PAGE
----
One of Book Riot's top 100 Must-Read Books of American Historical Fiction! Nancy Turner burst onto the literary scene with her hugely popular novels These Is My Words, Sarah's Quilt, and The Star Garden. Now, Turner has written the novel she was born to write, this exciting and heartfelt story of a woman struggling to find herself during the tumultuous years preceding the American Revolution. The year is 1729, and Resolute Talbot and her siblings are captured by pirates, taken from their family in Jamaica, and brought to the New World. Resolute and her sister are sold into slavery in colonial New England and taught the trade of spinning and weaving. When Resolute finds herself alone in Lexington, Massachusetts, she struggles to find her way in a society that is quick to judge a young woman without a family. As the seeds of rebellion against England grow, Resolute is torn between following the rules and breaking free. Resolute's talent at the loom places her at the center of an incredible web of secrecy that helped drive the American Revolution. Heart-wrenching, brilliantly written, and packed to the brim with adventure, My Name is Resolute is destined to be an instant classic.
Well-mannered Samuel and his mischievous younger brother Joshua are free black boys living in an orphanage during the end of the Civil War. Samuel takes the blame for Joshua's latest prank, and the consequence is worse than he could ever imagine. He's taken from the orphanage to the South, given a new name -- Friday -- and sold into slavery. What follows is a heartbreaking but hopeful account of Samuel's journey from freedom, to captivity, and back again.
What the stories in this collection have in common is insight into the scheme of things, with emphasis on beginnings, adorned with a fairy tale aura that keeps the smiling overtones from turning into smirks, It also induced me to name the entire collection by an invocation of parental blessings for tentative steps in unexplored realms. The selection of contributor names reflects my mixed Romanian Israeli heritage, and will be appreciated by connoisseurs of local idioms.
The Daily Legion is a tabloid that peddles celebrity gossip and denounces asylum seekers. However, its financial survival depends on the support of a brutal African government. Recklessly defending this corrupt dictatorship, the newspaper faces off against Father Vivyan Chell, an Anglican monk and missionary who is working to overthrow the corrupt regime. My Name Is Legion is a savage satire on the morality of contemporary Britain - its Press, its politics, its Church, its rich, its underclass. Wilson's London is a bleak, if occasionally hilarious, place: murderous, lustful, money-obsessed and haunted by strange gods.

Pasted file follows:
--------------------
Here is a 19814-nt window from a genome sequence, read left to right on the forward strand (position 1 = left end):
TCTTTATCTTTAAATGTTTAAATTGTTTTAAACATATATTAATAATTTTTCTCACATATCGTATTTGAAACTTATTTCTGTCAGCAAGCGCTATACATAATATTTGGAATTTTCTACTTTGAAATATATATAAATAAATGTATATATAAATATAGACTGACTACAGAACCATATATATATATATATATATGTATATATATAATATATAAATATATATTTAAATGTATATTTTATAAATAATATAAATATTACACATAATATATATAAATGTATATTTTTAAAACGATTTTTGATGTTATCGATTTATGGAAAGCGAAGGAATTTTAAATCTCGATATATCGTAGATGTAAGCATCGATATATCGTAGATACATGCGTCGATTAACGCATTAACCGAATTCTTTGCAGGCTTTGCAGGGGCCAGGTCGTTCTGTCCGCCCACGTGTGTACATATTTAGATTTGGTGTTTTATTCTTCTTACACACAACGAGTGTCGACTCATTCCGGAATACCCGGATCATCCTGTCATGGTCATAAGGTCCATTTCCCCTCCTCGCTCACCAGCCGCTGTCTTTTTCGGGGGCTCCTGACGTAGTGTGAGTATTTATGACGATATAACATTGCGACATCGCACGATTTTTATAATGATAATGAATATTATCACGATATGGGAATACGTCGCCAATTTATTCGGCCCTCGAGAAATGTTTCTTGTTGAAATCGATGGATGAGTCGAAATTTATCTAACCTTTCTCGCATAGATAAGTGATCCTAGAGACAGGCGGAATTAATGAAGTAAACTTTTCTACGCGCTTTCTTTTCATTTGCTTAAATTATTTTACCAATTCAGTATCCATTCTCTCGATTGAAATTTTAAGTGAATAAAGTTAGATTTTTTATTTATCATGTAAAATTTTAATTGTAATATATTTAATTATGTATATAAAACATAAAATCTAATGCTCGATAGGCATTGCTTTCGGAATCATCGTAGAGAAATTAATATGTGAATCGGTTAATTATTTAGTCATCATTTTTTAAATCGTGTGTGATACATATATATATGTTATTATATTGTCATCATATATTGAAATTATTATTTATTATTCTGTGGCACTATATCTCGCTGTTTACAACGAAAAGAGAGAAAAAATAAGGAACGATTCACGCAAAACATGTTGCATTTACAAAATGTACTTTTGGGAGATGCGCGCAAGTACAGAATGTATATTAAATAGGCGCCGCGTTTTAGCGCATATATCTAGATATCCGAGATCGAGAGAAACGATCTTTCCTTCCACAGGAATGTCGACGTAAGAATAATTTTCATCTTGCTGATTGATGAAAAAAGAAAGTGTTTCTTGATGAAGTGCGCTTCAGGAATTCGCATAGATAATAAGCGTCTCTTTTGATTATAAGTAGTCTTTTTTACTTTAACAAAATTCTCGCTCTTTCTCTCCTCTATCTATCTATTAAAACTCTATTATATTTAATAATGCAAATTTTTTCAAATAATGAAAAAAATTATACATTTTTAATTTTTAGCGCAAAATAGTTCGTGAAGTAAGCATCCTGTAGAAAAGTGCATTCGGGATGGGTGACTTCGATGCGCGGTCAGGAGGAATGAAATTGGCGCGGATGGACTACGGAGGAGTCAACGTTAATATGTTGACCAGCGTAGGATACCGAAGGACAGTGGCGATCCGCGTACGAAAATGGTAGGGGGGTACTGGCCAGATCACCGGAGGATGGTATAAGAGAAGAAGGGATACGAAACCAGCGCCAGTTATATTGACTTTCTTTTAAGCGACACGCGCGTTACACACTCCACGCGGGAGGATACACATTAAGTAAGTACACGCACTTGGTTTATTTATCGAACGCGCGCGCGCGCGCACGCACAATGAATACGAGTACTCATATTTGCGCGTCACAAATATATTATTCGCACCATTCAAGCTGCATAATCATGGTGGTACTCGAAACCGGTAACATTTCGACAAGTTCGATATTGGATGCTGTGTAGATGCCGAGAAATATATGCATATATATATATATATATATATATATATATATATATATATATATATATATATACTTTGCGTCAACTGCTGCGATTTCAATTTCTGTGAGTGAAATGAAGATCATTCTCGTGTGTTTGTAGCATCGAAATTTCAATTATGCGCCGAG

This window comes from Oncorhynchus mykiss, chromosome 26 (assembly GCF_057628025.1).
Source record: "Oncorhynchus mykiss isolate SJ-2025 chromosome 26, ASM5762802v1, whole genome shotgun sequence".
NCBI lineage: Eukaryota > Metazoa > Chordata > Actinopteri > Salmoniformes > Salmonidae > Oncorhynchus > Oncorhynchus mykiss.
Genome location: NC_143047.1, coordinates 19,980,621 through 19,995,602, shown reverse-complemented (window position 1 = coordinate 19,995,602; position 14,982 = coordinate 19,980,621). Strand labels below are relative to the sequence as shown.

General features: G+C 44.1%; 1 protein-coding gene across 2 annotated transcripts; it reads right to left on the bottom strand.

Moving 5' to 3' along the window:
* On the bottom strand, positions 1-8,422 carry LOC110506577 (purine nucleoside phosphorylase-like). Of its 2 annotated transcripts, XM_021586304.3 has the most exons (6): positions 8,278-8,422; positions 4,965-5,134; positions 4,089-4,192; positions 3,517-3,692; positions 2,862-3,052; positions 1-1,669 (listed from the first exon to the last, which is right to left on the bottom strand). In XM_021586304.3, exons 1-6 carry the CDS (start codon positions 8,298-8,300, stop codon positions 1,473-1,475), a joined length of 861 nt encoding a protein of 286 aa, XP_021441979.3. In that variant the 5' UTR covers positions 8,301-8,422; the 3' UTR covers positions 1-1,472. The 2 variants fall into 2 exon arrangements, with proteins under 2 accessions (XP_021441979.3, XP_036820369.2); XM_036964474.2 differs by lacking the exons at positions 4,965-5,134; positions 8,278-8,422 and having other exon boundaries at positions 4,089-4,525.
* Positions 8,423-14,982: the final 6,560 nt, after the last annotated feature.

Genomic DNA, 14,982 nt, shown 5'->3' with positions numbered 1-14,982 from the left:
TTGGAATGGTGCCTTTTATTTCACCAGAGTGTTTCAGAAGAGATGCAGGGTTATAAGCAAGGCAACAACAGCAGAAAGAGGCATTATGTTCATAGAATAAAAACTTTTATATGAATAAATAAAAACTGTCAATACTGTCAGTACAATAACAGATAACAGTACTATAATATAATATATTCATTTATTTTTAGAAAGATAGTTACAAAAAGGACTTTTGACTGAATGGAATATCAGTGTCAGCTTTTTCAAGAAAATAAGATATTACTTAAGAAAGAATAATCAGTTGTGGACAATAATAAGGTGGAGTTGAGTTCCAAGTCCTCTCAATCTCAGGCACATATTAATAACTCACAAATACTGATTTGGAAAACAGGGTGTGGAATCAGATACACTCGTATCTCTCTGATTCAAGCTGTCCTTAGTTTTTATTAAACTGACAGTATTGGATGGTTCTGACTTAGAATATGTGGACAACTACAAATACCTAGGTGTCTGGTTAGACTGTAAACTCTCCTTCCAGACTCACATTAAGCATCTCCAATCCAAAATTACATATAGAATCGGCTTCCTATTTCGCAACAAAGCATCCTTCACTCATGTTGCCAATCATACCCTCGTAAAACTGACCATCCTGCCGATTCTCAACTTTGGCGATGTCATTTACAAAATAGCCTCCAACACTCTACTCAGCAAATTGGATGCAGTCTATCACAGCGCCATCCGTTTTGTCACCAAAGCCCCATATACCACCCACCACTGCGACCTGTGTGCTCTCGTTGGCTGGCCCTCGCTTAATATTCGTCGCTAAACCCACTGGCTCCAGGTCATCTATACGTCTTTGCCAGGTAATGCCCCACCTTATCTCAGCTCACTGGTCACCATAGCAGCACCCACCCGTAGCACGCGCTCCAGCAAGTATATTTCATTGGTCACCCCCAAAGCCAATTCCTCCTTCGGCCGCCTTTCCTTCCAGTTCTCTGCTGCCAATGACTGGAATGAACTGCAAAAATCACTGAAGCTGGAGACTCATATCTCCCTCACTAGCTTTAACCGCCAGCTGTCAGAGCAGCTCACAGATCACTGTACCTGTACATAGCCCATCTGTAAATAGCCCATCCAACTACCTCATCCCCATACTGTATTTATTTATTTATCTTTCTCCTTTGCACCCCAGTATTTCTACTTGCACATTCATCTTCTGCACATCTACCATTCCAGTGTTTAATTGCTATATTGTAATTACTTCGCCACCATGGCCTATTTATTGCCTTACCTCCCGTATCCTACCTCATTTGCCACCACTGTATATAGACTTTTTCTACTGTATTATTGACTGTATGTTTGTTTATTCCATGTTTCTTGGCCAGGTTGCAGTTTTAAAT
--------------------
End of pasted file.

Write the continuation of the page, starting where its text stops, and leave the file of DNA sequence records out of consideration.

Presenting an A-to-Z listing of 25,000 possible baby names, this guide to naming a baby presents information on each name's origins as well as numerous tips on how to select the most fitting moniker. Simultaneous.
This highly personal, intriguing memoir gives hope and encouragement to those struggling with addiction and the ones who love them. In this grippingly honest narrative about one man’s journey from alcoholism and self-destruction to recovery and a changed life, readers will be dismayed at the hurtful patterns of his two alcoholic parents and how they scarred and shaped the outcome of their three sons forever. Watts openly talks of his multiple failed marriages, strained relationships with his children, overwhelming business losses, and the self-loathing and guilt that plagued him for years. In spite of all of this, Jack held on to the conviction he made more than seventeen years ago never to drink again. Believing that the truth will set him free, Jack sets out to uncover dark secrets from his past that have made his life a wasteland. With nothing to salvage but his name, Jack decides to do the next right thing, regardless of what that might be, leaving the outcome in God’s hands. A story like this is one that continues throughout a lifetime. The glimpses shared in these pages will inspire you to be honest about your own demons and provide hope for a fulfilled and joyful life beyond the shackles of addiction.
Covering topics such as the Indian Act, the High Arctic relocation of 1953, and the conflict at Ipperwash, Keith D. Smith draws on a diverse selection of documents including letters, testimonies, speeches, transcripts, newspaper articles, and government records. In his thoughtful introduction, Smith provides guidance on the unique challenges of dealing with Indigenous primary sources by highlighting the critical skill of "reading against the grain." Each chapter includes an introduction and a list of discussion questions, and helpful background information is provided for each of the readings. Organized thematically into fifteen chapters, the reader also contains a list of key figures, along with maps and images.